"Why do you write about serial killers?" The question has been put to me in various ways by more than a handful people, colleagues and non-colleagues. What surprises me is that 'serial killers' is just one of the many, many other subjects that I write and have written about, yet it comes up for a fleeting discussion every now and then. I wonder why. Why should it intrigue people that much? May be the question they ask is not the question they really want to ask.
I may pretend that the subject of serial killers is only as much of a subject as any other, and if some people find it difficult to stomach, it is their problem. But that would be nothing but an attempt at ducking the issue because serial killers are not just 'subjects' for intellectual discussion. They kill remorselessly and it is shockingly abnormal for human beings to act that way. So, perhaps what actually intrigues people is my rather 'excessive' interest in something that they find a little too odd for me to be interested in, or so they think.
Serial killers are generally considered 'sick', 'mentally deficient' and 'incurably insane'. How can anyone sane even stand such ghastly tales, let alone read, research and write about them? Agreed. So, what's it with me? What they actually want to ask is this: "Are you really so insensitive to human suffering that you can write about such revolting acts so unflinchingly and with such cold detachment?"
Frankly, it took quite a bit of honest introspection for me to get to the answer and I am still not sure if I have been able to nail it in full. Generally, serial killers are dismissed as too abnormal to warrant a discussion, for we take them to belong to a non-human category on account of their inhumanly gruesome crimes. But then, if they are so abnormal as to fall in a category of their own, by what right do we apply our standards to them? Why are they subject to our laws, if they are so radically different from us?
Taking this line of thought might itself offend some of us, for it sounds like I am just about to advance the defense of insanity for the serial killers. But that's the last thing on my mind because I believe serial killers, contrary to popular belief, are normal people with some of them quite exceptionally intelligent and undeniably brighter than many 'normal' human beings. So, in punishing them, law generally makes no mistake, but in considering them abysmally abnormal, perhaps, we do.
The fact that they are not 'abnormal' is the core of my interest, for had they been abnormal, it would be easy to accept them as 'differently made', which could explain away quite a lot. It is their normalcy that is both intriguing and disturbing.
Like Dennis Andrew Nilsen, the killer of 15 men, famously said, "A mind can be evil without being abnormal." What's interesting is that they do not consider it right to kill. Most of them might also agree that killing for pleasure is an abnormally perverse activity, yet they would indulge in it. They have the same moral system that we have, the same mechanism to identify a moral construct and also the situations in which such a construct is relevant and comes into play. They also have the rationale required to apply morality to the available set of circumstances, but all of that fails to prevent them from killing.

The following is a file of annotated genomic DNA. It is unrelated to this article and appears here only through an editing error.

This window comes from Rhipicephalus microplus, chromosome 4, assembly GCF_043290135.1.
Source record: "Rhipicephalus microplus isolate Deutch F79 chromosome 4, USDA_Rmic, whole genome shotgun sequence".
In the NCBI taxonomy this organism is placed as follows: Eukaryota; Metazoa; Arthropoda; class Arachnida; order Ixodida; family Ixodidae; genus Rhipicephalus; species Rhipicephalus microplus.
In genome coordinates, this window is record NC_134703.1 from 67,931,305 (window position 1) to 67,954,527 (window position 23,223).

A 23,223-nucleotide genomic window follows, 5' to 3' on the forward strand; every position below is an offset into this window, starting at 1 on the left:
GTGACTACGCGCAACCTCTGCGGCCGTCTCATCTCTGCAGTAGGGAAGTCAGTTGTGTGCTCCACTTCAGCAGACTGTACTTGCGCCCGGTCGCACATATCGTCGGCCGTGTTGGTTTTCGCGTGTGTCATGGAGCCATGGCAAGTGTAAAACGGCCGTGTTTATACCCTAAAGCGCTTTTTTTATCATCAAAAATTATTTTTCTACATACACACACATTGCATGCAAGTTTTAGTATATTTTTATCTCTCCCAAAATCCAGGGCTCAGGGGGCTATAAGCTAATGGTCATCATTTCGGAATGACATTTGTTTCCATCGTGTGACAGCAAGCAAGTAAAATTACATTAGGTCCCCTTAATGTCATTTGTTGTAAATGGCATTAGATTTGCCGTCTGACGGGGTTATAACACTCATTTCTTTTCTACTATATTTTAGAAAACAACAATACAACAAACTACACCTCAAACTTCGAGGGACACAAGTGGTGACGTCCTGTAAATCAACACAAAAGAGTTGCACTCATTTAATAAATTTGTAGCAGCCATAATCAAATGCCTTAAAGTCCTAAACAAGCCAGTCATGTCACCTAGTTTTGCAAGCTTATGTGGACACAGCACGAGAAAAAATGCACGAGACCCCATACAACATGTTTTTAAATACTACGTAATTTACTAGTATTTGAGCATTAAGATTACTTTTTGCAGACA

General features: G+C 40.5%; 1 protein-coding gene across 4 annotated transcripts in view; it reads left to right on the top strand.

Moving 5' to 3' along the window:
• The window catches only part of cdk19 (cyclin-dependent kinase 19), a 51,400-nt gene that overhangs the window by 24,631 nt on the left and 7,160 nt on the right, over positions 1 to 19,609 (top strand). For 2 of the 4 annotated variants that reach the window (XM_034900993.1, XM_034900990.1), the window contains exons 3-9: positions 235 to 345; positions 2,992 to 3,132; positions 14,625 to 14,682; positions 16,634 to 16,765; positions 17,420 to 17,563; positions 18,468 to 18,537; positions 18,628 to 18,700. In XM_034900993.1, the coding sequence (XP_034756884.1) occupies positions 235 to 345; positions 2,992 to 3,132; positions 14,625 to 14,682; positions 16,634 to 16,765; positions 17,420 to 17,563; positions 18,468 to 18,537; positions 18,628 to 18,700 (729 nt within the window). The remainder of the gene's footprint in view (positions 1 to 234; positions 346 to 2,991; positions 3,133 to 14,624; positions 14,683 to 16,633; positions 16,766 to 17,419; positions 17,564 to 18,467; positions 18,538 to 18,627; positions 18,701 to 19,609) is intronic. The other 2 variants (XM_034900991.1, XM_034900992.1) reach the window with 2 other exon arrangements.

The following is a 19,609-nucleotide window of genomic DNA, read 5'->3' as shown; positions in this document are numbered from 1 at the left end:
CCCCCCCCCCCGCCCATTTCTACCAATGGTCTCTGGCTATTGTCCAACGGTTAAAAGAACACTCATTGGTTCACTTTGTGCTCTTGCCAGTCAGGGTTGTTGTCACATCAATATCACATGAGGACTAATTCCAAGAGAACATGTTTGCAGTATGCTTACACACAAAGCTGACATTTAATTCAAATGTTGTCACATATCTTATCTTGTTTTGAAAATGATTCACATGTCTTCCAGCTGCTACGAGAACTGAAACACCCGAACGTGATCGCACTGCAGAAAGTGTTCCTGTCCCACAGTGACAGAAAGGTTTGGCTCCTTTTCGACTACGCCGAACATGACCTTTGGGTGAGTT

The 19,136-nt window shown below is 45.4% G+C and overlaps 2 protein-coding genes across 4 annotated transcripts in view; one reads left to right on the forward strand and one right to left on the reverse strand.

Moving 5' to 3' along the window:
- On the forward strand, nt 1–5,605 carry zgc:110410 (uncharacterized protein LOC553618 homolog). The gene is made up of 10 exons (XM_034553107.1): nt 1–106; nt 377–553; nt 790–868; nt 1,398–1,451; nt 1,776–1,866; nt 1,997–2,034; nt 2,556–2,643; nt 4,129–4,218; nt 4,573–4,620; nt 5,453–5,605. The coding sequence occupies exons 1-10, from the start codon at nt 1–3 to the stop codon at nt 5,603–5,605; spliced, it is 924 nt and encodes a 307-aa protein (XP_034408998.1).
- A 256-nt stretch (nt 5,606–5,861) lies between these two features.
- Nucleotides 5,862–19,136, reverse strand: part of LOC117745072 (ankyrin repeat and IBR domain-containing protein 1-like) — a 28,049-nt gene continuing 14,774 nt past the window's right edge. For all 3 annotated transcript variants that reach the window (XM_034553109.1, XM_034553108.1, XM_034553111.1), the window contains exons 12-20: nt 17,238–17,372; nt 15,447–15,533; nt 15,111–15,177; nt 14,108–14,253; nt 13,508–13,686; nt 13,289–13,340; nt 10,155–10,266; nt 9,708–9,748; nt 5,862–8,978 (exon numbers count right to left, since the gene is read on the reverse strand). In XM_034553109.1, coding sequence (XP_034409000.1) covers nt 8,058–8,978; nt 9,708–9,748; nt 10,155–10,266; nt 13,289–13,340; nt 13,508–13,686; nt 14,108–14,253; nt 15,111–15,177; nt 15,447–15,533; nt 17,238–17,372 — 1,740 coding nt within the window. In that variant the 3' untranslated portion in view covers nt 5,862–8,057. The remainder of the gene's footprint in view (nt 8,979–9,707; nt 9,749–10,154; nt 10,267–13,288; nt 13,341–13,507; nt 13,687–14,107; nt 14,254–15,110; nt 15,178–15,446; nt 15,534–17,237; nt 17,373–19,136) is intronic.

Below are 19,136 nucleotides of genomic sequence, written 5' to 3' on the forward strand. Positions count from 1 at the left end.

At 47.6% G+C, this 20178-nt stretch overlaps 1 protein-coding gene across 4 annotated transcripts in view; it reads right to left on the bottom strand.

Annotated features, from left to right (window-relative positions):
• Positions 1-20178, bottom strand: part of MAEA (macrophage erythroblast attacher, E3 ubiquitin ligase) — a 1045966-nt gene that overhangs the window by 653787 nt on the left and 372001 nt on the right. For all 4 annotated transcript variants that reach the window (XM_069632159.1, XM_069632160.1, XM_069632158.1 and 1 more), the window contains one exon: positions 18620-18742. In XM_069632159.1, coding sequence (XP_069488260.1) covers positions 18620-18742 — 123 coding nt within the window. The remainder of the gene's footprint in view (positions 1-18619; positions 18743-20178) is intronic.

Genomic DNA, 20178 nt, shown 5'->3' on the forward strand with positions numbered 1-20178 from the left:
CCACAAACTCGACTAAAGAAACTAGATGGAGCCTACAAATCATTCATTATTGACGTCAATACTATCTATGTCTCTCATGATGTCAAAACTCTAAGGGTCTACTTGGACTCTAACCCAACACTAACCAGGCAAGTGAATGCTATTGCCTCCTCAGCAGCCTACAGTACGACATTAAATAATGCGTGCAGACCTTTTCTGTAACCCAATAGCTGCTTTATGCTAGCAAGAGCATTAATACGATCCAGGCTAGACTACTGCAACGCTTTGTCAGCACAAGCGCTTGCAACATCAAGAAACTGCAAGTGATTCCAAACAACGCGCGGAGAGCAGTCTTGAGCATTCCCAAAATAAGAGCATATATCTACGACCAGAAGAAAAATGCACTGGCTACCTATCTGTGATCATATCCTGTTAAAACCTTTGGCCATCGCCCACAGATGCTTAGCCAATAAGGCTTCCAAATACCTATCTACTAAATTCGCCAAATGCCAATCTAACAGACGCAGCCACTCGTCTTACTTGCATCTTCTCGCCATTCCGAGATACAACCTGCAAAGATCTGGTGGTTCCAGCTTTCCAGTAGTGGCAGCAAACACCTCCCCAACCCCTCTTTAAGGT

Not that they are fearless, for they do try to destroy evidence and eradicate all such traces that could lead the law enforcement authorities to them, which indicates that they have all the characteristics of rational human beings. But there is a disconnect somewhere. And this is plainly scary because disconnect is not the existence or absence of something but the absence of the connection between the existent sets of psychical elements. From this, it is possible to say that we all carry potential serial killers in us, and it is simply about triggering a certain kind of disconnect.
This is where the law has to tread carefully because all mental abnormalities can be seen as a disconnect of one kind or the other. And some of the abnormalities might render the person in question incapable of standing trial. It follows that all serial killers are not 'normal' enough to stand a criminal trial. Someone incapable of understanding the nature and the consequences of his or her act is easily insane and for that reason incapable of standing trial, but in case of serial killers, the abnormality might be so much deeper. Whether such abnormality is capable of neutralizing accountability or not is a tricky question with no general answer. Interestingly, intelligence alone does not clinch the case for the prosecution because mental ailments like Schizophrenia might afflict extraordinarily sharp people - Nobel laureate, John Nash, for instance.
No particular mental ailment has been found responsible for serial killing tendencies though some of the serial killers have been adjudged incompetent to stand trial on account of mental instability. Serial killers are a challenge to both law and psychology because the available psychological explanations for their behaviour leave a number of legally relevant questions unanswered.
*Part one of the two-part piece.